Am I figuring this out correctly?

This is also bringing up a whole lot of questions in my mind. Is this why my bulk fermentations always take 5 or so hours when I see a lot of people here with much shorter times? Is my oven spring affected by this? How is this going to affect my final proofing in the fridge? Yes, I know most are going to say you need to go ahead and experiment but a few thoughts wouldn’t hurt. Oh and I need to keep reading Trevor’s book... I only just finished the starter part. ;-)

leslieruf's picture
leslieruf

my room temperatures are perhaps a bit lower than ideal but soon summer temperatures will help that.  I haven't checked your starter build yet, i need pen and paper for that.  I found Trevor's comment about acid load very interesting and will probably fresh my mother starter more frequently.  hopefully other more switched on folk will check your build before I get back.

oh yeah, keep reading...  it is great to be challenged like this, isn't it.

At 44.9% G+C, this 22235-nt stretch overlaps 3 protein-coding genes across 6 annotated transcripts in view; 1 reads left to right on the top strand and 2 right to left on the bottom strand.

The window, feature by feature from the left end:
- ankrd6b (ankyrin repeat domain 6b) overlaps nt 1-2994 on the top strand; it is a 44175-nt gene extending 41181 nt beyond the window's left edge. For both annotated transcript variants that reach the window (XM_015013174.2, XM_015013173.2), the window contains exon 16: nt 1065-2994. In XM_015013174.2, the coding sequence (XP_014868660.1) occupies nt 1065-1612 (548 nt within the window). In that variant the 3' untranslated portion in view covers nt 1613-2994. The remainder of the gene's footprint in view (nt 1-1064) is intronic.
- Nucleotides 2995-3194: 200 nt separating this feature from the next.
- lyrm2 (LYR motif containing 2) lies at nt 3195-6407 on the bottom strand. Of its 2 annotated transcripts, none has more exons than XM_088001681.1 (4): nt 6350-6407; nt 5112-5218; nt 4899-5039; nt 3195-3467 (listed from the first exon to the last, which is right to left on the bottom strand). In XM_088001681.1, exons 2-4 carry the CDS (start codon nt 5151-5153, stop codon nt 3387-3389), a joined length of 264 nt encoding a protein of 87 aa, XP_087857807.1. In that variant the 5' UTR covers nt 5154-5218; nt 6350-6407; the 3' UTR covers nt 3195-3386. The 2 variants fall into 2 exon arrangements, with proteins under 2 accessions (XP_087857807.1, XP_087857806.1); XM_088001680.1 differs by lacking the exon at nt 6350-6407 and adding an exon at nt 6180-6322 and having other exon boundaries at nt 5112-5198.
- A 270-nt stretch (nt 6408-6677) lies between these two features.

Leslie

Lechem's picture
Lechem (not verified)

You wish for 3 builds and each build should be a good feed. This builds up the yeast population as supposed to your smaller feeds which makes it more acidic.

How about a gradual increase in feeds? Like 1:1:1, 1:2:2, 1:3:3?

18:18:18

54:108:108

270:810:810

Total = 1890g

 

Thrice well fed. Built up strength and yeast population. 30g healthy starter leftover. Refrigerate for a week and bring back to strength when building your next lot.

BreadBabies's picture
BreadBabies

I am under the impression via Debra Wink's work that smaller feeds favor yeast populations over LAB.  You are saying the opposite, here, right?